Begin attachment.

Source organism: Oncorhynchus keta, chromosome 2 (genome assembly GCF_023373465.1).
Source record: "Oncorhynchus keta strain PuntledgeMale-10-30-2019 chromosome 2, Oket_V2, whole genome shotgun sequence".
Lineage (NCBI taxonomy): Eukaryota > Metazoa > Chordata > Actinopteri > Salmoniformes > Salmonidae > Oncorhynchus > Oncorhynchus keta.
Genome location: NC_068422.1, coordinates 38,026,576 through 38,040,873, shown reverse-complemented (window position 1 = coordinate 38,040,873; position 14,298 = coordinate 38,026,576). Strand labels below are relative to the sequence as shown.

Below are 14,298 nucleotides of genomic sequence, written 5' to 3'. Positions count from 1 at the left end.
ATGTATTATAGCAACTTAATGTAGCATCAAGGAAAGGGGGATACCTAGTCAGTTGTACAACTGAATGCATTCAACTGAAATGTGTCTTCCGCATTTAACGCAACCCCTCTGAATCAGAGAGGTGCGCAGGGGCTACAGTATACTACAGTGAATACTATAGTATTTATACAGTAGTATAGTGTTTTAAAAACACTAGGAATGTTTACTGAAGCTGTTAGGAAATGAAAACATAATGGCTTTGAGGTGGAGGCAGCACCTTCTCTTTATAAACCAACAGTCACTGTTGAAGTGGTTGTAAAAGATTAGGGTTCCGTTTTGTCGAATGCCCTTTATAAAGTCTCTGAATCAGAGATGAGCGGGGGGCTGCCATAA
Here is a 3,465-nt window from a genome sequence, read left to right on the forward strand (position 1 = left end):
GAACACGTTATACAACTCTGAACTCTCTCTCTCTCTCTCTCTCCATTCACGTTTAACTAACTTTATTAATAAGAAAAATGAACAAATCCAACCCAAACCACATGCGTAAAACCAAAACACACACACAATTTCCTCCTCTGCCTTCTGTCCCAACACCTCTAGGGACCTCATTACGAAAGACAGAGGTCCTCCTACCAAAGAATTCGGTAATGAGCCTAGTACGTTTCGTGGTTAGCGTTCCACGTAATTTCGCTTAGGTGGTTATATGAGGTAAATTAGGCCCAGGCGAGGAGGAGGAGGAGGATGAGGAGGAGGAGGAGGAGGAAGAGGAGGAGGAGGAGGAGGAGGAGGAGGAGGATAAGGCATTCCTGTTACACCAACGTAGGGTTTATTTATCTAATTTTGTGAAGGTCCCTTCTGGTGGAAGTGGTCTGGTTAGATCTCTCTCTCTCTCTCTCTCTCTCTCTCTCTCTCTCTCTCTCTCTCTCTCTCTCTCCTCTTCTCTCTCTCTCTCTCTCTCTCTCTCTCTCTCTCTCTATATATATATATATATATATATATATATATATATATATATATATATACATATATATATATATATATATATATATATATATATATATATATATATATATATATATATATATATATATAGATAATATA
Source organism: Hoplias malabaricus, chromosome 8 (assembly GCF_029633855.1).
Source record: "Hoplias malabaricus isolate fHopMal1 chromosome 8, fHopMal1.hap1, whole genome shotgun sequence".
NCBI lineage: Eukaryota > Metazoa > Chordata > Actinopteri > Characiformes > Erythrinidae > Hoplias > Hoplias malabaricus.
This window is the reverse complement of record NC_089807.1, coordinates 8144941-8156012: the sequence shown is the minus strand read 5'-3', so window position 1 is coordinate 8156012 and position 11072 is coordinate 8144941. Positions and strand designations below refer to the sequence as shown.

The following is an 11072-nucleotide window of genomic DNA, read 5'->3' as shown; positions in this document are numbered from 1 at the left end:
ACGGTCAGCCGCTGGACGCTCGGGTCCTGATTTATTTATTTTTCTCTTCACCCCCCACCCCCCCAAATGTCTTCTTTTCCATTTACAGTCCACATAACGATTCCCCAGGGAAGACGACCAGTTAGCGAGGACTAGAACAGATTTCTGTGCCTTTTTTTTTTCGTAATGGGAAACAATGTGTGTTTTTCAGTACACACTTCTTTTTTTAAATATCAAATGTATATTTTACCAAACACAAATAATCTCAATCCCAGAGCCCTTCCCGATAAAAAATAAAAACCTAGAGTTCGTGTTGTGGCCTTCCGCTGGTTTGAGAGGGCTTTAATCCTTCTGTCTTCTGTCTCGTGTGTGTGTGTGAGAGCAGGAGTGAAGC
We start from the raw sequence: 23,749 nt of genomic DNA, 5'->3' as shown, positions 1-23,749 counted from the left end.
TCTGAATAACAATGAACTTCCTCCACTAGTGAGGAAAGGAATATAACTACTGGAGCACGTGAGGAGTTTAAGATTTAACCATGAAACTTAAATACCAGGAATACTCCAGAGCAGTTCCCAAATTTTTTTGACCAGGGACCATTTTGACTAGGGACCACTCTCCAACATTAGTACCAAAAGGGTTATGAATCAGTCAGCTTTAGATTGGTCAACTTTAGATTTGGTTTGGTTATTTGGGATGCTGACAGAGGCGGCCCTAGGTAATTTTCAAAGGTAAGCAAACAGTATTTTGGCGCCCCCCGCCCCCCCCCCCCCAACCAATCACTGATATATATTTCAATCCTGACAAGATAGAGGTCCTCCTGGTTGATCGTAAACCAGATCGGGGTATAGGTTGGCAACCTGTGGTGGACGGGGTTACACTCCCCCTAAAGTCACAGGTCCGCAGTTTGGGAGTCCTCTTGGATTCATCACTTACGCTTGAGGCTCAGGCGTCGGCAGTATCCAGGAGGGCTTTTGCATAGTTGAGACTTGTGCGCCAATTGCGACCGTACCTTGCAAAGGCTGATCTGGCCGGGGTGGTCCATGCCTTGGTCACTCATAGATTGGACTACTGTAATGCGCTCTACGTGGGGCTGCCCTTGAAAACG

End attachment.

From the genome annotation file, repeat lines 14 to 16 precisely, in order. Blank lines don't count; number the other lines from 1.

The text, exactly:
ACGGTCAGCCGCTGGACGCTCGGGTCCTGATTTATTTATTTTTCTCTTCACCCCCCACCCCCCCAAATGTCTTCTTTTCCATTTACAGTCCACATAACGATTCCCCAGGGAAGACGACCAGTTAGCGAGGACTAGAACAGATTTCTGTGCCTTTTTTTTTTCGTAATGGGAAACAATGTGTGTTTTTCAGTACACACTTCTTTTTTTAAATATCAAATGTATATTTTACCAAACACAAATAATCTCAATCCCAGAGCCCTTCCCGATAAAAAATAAAAACCTAGAGTTCGTGTTGTGGCCTTCCGCTGGTTTGAGAGGGCTTTAATCCTTCTGTCTTCTGTCTCGTGTGTGTGTGTGAGAGCAGGAGTGAAGC
We start from the raw sequence: 23,749 nt of genomic DNA, 5'->3' as shown, positions 1-23,749 counted from the left end.
TCTGAATAACAATGAACTTCCTCCACTAGTGAGGAAAGGAATATAACTACTGGAGCACGTGAGGAGTTTAAGATTTAACCATGAAACTTAAATACCAGGAATACTCCAGAGCAGTTCCCAAATTTTTTTGACCAGGGACCATTTTGACTAGGGACCACTCTCCAACATTAGTACCAAAAGGGTTATGAATCAGTCAGCTTTAGATTGGTCAACTTTAGATTTGGTTTGGTTATTTGGGATGCTGACAGAGGCGGCCCTAGGTAATTTTCAAAGGTAAGCAAACAGTATTTTGGCGCCCCCCGCCCCCCCCCCCCCAACCAATCACTGATATATATTTCAATCCTGACAAGATAGAGGTCCTCCTGGTTGATCGTAAACCAGATCGGGGTATAGGTTGGCAACCTGTGGTGGACGGGGTTACACTCCCCCTAAAGTCACAGGTCCGCAGTTTGGGAGTCCTCTTGGATTCATCACTTACGCTTGAGGCTCAGGCGTCGGCAGTATCCAGGAGGGCTTTTGCATAGTTGAGACTTGTGCGCCAATTGCGACCGTACCTTGCAAAGGCTGATCTGGCCGGGGTGGTCCATGCCTTGGTCACTCATAGATTGGACTACTGTAATGCGCTCTACGTGGGGCTGCCCTTGAAAACG